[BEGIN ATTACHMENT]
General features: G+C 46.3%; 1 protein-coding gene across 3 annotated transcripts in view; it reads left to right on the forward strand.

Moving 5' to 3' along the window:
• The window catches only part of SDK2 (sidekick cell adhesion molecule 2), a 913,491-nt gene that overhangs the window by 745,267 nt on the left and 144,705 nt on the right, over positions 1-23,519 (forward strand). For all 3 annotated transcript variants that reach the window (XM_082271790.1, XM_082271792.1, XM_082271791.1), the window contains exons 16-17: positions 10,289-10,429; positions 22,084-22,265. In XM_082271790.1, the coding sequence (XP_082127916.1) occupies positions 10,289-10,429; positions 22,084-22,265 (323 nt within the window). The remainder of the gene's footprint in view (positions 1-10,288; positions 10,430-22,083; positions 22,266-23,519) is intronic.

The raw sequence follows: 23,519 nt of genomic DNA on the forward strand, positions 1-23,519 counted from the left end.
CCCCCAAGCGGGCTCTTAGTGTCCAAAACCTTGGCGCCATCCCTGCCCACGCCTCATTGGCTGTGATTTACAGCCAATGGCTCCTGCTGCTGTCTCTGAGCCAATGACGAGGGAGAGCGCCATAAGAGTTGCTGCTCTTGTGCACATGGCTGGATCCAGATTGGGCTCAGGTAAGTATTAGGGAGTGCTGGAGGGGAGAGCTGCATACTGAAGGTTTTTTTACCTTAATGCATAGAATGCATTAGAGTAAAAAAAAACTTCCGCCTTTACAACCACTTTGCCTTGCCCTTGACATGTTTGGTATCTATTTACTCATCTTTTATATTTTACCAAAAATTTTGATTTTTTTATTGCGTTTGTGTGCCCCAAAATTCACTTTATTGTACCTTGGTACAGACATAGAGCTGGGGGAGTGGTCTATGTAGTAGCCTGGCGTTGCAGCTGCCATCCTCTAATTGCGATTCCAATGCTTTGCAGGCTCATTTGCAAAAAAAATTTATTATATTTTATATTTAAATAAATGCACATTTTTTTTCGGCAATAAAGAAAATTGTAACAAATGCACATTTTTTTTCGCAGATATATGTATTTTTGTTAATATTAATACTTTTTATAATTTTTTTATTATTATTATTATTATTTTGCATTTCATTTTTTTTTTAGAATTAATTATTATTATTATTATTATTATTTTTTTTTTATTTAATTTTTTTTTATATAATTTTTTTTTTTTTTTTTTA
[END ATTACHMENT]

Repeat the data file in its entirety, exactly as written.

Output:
General features: G+C 46.3%; 1 protein-coding gene across 3 annotated transcripts in view; it reads left to right on the forward strand.

Moving 5' to 3' along the window:
• The window catches only part of SDK2 (sidekick cell adhesion molecule 2), a 913,491-nt gene that overhangs the window by 745,267 nt on the left and 144,705 nt on the right, over positions 1-23,519 (forward strand). For all 3 annotated transcript variants that reach the window (XM_082271790.1, XM_082271792.1, XM_082271791.1), the window contains exons 16-17: positions 10,289-10,429; positions 22,084-22,265. In XM_082271790.1, the coding sequence (XP_082127916.1) occupies positions 10,289-10,429; positions 22,084-22,265 (323 nt within the window). The remainder of the gene's footprint in view (positions 1-10,288; positions 10,430-22,083; positions 22,266-23,519) is intronic.

The raw sequence follows: 23,519 nt of genomic DNA on the forward strand, positions 1-23,519 counted from the left end.
CCCCCAAGCGGGCTCTTAGTGTCCAAAACCTTGGCGCCATCCCTGCCCACGCCTCATTGGCTGTGATTTACAGCCAATGGCTCCTGCTGCTGTCTCTGAGCCAATGACGAGGGAGAGCGCCATAAGAGTTGCTGCTCTTGTGCACATGGCTGGATCCAGATTGGGCTCAGGTAAGTATTAGGGAGTGCTGGAGGGGAGAGCTGCATACTGAAGGTTTTTTTACCTTAATGCATAGAATGCATTAGAGTAAAAAAAAACTTCCGCCTTTACAACCACTTTGCCTTGCCCTTGACATGTTTGGTATCTATTTACTCATCTTTTATATTTTACCAAAAATTTTGATTTTTTTATTGCGTTTGTGTGCCCCAAAATTCACTTTATTGTACCTTGGTACAGACATAGAGCTGGGGGAGTGGTCTATGTAGTAGCCTGGCGTTGCAGCTGCCATCCTCTAATTGCGATTCCAATGCTTTGCAGGCTCATTTGCAAAAAAAATTTATTATATTTTATATTTAAATAAATGCACATTTTTTTTCGGCAATAAAGAAAATTGTAACAAATGCACATTTTTTTTCGCAGATATATGTATTTTTGTTAATATTAATACTTTTTATAATTTTTTTATTATTATTATTATTATTTTGCATTTCATTTTTTTTTTAGAATTAATTATTATTATTATTATTATTATTTTTTTTTTATTTAATTTTTTTTTATATAATTTTTTTTTTTTTTTTTTA